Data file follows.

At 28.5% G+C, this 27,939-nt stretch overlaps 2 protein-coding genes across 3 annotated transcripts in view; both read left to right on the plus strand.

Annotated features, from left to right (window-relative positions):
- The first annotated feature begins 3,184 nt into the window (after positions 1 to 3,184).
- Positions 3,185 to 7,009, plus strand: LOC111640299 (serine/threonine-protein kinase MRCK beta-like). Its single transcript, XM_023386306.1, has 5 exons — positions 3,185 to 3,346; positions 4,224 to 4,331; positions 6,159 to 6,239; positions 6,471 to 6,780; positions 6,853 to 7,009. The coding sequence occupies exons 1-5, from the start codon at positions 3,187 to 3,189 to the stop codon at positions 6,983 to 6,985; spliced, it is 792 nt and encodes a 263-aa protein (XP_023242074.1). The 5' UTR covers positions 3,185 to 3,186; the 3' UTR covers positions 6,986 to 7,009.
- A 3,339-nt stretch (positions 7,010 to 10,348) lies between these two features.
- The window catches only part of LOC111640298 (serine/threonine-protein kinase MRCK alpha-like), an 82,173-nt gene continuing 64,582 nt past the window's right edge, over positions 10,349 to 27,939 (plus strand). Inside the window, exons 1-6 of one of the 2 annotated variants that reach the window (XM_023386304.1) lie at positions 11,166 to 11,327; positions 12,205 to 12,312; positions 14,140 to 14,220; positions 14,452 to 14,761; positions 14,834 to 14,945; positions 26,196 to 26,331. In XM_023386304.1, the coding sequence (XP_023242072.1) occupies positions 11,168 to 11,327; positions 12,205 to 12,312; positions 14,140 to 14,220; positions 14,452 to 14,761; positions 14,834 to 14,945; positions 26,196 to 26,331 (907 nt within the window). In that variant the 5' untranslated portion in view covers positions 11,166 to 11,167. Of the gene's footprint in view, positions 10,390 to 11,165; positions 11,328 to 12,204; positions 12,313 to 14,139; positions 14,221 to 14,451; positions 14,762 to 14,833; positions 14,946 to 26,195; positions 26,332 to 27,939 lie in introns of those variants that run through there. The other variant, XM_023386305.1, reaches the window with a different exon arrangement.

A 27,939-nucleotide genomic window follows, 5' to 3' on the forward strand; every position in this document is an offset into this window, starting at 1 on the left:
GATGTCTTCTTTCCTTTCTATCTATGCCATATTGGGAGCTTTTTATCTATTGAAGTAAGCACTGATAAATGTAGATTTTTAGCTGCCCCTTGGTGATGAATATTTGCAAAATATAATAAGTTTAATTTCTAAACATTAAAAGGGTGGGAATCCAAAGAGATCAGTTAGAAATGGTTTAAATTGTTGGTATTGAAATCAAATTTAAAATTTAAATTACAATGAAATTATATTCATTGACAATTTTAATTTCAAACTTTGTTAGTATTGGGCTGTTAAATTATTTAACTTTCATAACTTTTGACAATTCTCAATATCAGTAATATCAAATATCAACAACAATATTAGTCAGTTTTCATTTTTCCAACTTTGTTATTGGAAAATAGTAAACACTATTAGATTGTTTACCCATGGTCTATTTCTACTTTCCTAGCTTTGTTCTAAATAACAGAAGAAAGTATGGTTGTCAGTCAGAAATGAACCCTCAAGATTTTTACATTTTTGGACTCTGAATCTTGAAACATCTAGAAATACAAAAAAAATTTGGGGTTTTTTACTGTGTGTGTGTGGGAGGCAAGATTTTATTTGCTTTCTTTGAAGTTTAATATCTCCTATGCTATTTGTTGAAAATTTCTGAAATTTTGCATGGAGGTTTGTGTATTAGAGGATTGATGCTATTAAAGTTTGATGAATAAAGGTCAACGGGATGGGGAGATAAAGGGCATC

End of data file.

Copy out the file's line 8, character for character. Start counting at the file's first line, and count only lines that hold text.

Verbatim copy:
GATGTCTTCTTTCCTTTCTATCTATGCCATATTGGGAGCTTTTTATCTATTGAAGTAAGCACTGATAAATGTAGATTTTTAGCTGCCCCTTGGTGATGAATATTTGCAAAATATAATAAGTTTAATTTCTAAACATTAAAAGGGTGGGAATCCAAAGAGATCAGTTAGAAATGGTTTAAATTGTTGGTATTGAAATCAAATTTAAAATTTAAATTACAATGAAATTATATTCATTGACAATTTTAATTTCAAACTTTGTTAGTATTGGGCTGTTAAATTATTTAACTTTCATAACTTTTGACAATTCTCAATATCAGTAATATCAAATATCAACAACAATATTAGTCAGTTTTCATTTTTCCAACTTTGTTATTGGAAAATAGTAAACACTATTAGATTGTTTACCCATGGTCTATTTCTACTTTCCTAGCTTTGTTCTAAATAACAGAAGAAAGTATGGTTGTCAGTCAGAAATGAACCCTCAAGATTTTTACATTTTTGGACTCTGAATCTTGAAACATCTAGAAATACAAAAAAAATTTGGGGTTTTTTACTGTGTGTGTGTGGGAGGCAAGATTTTATTTGCTTTCTTTGAAGTTTAATATCTCCTATGCTATTTGTTGAAAATTTCTGAAATTTTGCATGGAGGTTTGTGTATTAGAGGATTGATGCTATTAAAGTTTGATGAATAAAGGTCAACGGGATGGGGAGATAAAGGGCATC